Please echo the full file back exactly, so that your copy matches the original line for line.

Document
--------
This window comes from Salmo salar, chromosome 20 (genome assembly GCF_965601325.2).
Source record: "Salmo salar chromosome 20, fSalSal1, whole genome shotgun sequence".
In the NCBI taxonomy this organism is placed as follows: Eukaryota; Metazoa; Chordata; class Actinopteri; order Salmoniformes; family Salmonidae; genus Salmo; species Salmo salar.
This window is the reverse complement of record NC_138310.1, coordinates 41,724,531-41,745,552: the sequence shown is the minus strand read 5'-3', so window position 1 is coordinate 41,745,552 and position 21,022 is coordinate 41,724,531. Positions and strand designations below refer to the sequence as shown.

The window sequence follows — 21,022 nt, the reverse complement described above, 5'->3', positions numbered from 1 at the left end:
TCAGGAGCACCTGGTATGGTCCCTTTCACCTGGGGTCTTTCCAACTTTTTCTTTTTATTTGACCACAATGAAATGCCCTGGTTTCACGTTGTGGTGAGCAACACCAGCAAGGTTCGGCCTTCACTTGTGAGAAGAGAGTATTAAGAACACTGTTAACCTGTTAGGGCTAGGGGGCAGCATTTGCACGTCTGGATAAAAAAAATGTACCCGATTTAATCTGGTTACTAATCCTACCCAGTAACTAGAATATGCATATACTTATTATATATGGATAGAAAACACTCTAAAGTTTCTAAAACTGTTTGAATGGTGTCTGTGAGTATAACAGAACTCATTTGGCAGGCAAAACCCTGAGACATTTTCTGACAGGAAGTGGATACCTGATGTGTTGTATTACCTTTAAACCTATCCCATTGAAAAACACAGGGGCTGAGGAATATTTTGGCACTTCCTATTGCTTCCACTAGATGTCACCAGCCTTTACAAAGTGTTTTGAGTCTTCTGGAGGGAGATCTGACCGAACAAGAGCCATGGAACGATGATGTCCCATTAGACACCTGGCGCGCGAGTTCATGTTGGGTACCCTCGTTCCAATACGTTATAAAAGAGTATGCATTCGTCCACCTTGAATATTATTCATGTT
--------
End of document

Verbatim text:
This window comes from Salmo salar, chromosome 20 (genome assembly GCF_965601325.2).
Source record: "Salmo salar chromosome 20, fSalSal1, whole genome shotgun sequence".
In the NCBI taxonomy this organism is placed as follows: Eukaryota; Metazoa; Chordata; class Actinopteri; order Salmoniformes; family Salmonidae; genus Salmo; species Salmo salar.
This window is the reverse complement of record NC_138310.1, coordinates 41,724,531-41,745,552: the sequence shown is the minus strand read 5'-3', so window position 1 is coordinate 41,745,552 and position 21,022 is coordinate 41,724,531. Positions and strand designations below refer to the sequence as shown.

The window sequence follows — 21,022 nt, the reverse complement described above, 5'->3', positions numbered from 1 at the left end:
TCAGGAGCACCTGGTATGGTCCCTTTCACCTGGGGTCTTTCCAACTTTTTCTTTTTATTTGACCACAATGAAATGCCCTGGTTTCACGTTGTGGTGAGCAACACCAGCAAGGTTCGGCCTTCACTTGTGAGAAGAGAGTATTAAGAACACTGTTAACCTGTTAGGGCTAGGGGGCAGCATTTGCACGTCTGGATAAAAAAAATGTACCCGATTTAATCTGGTTACTAATCCTACCCAGTAACTAGAATATGCATATACTTATTATATATGGATAGAAAACACTCTAAAGTTTCTAAAACTGTTTGAATGGTGTCTGTGAGTATAACAGAACTCATTTGGCAGGCAAAACCCTGAGACATTTTCTGACAGGAAGTGGATACCTGATGTGTTGTATTACCTTTAAACCTATCCCATTGAAAAACACAGGGGCTGAGGAATATTTTGGCACTTCCTATTGCTTCCACTAGATGTCACCAGCCTTTACAAAGTGTTTTGAGTCTTCTGGAGGGAGATCTGACCGAACAAGAGCCATGGAACGATGATGTCCCATTAGACACCTGGCGCGCGAGTTCATGTTGGGTACCCTCGTTCCAATACGTTATAAAAGAGTATGCATTCGTCCACCTTGAATATTATTCATGTT